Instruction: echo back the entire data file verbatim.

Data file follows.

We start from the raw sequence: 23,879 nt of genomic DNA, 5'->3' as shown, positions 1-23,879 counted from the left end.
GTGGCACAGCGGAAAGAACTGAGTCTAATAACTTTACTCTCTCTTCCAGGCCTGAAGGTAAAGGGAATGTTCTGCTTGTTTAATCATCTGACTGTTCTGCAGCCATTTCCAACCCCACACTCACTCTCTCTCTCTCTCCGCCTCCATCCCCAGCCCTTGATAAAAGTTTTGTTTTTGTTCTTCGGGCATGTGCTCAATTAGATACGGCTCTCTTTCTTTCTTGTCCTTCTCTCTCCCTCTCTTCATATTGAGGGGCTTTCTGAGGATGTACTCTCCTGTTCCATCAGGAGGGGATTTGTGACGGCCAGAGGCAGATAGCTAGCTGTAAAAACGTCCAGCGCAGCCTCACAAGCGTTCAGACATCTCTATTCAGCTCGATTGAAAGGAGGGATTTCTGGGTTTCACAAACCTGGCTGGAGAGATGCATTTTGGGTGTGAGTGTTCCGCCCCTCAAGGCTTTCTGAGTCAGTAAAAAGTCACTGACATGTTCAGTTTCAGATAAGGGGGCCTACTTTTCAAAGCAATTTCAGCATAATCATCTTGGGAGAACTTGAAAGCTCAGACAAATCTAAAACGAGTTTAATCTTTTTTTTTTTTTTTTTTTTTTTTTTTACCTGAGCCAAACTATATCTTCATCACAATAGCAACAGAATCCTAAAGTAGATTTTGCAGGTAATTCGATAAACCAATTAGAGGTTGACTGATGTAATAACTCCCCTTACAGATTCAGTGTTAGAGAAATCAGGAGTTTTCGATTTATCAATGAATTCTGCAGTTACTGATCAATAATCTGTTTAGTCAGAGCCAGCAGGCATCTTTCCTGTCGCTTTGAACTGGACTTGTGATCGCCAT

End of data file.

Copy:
We start from the raw sequence: 23,879 nt of genomic DNA, 5'->3' as shown, positions 1-23,879 counted from the left end.
GTGGCACAGCGGAAAGAACTGAGTCTAATAACTTTACTCTCTCTTCCAGGCCTGAAGGTAAAGGGAATGTTCTGCTTGTTTAATCATCTGACTGTTCTGCAGCCATTTCCAACCCCACACTCACTCTCTCTCTCTCTCCGCCTCCATCCCCAGCCCTTGATAAAAGTTTTGTTTTTGTTCTTCGGGCATGTGCTCAATTAGATACGGCTCTCTTTCTTTCTTGTCCTTCTCTCTCCCTCTCTTCATATTGAGGGGCTTTCTGAGGATGTACTCTCCTGTTCCATCAGGAGGGGATTTGTGACGGCCAGAGGCAGATAGCTAGCTGTAAAAACGTCCAGCGCAGCCTCACAAGCGTTCAGACATCTCTATTCAGCTCGATTGAAAGGAGGGATTTCTGGGTTTCACAAACCTGGCTGGAGAGATGCATTTTGGGTGTGAGTGTTCCGCCCCTCAAGGCTTTCTGAGTCAGTAAAAAGTCACTGACATGTTCAGTTTCAGATAAGGGGGCCTACTTTTCAAAGCAATTTCAGCATAATCATCTTGGGAGAACTTGAAAGCTCAGACAAATCTAAAACGAGTTTAATCTTTTTTTTTTTTTTTTTTTTTTTTTTTACCTGAGCCAAACTATATCTTCATCACAATAGCAACAGAATCCTAAAGTAGATTTTGCAGGTAATTCGATAAACCAATTAGAGGTTGACTGATGTAATAACTCCCCTTACAGATTCAGTGTTAGAGAAATCAGGAGTTTTCGATTTATCAATGAATTCTGCAGTTACTGATCAATAATCTGTTTAGTCAGAGCCAGCAGGCATCTTTCCTGTCGCTTTGAACTGGACTTGTGATCGCCAT